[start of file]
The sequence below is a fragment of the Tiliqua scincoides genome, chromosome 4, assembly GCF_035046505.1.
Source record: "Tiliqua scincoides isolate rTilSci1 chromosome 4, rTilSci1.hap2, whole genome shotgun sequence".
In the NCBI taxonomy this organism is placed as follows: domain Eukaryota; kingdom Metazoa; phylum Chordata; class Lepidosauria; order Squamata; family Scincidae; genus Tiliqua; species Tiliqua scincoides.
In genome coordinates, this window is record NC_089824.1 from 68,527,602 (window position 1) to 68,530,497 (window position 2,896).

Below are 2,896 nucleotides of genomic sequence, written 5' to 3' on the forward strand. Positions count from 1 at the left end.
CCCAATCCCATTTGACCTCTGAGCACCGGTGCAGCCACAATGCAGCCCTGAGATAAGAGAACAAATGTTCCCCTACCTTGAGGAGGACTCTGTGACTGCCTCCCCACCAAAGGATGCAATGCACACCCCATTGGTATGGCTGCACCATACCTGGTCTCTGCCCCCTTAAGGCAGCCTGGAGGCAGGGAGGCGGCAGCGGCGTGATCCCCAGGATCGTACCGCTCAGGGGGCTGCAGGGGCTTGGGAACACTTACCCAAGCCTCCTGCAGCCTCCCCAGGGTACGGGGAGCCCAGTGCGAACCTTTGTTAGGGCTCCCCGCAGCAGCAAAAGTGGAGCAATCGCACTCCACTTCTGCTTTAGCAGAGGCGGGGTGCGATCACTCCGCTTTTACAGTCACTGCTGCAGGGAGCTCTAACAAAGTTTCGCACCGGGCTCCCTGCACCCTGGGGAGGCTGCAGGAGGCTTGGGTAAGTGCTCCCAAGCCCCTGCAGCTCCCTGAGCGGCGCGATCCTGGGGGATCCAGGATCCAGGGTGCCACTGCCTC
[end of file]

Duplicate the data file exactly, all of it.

The sequence below is a fragment of the Tiliqua scincoides genome, chromosome 4, assembly GCF_035046505.1.
Source record: "Tiliqua scincoides isolate rTilSci1 chromosome 4, rTilSci1.hap2, whole genome shotgun sequence".
In the NCBI taxonomy this organism is placed as follows: domain Eukaryota; kingdom Metazoa; phylum Chordata; class Lepidosauria; order Squamata; family Scincidae; genus Tiliqua; species Tiliqua scincoides.
In genome coordinates, this window is record NC_089824.1 from 68,527,602 (window position 1) to 68,530,497 (window position 2,896).

Below are 2,896 nucleotides of genomic sequence, written 5' to 3' on the forward strand. Positions count from 1 at the left end.
CCCAATCCCATTTGACCTCTGAGCACCGGTGCAGCCACAATGCAGCCCTGAGATAAGAGAACAAATGTTCCCCTACCTTGAGGAGGACTCTGTGACTGCCTCCCCACCAAAGGATGCAATGCACACCCCATTGGTATGGCTGCACCATACCTGGTCTCTGCCCCCTTAAGGCAGCCTGGAGGCAGGGAGGCGGCAGCGGCGTGATCCCCAGGATCGTACCGCTCAGGGGGCTGCAGGGGCTTGGGAACACTTACCCAAGCCTCCTGCAGCCTCCCCAGGGTACGGGGAGCCCAGTGCGAACCTTTGTTAGGGCTCCCCGCAGCAGCAAAAGTGGAGCAATCGCACTCCACTTCTGCTTTAGCAGAGGCGGGGTGCGATCACTCCGCTTTTACAGTCACTGCTGCAGGGAGCTCTAACAAAGTTTCGCACCGGGCTCCCTGCACCCTGGGGAGGCTGCAGGAGGCTTGGGTAAGTGCTCCCAAGCCCCTGCAGCTCCCTGAGCGGCGCGATCCTGGGGGATCCAGGATCCAGGGTGCCACTGCCTC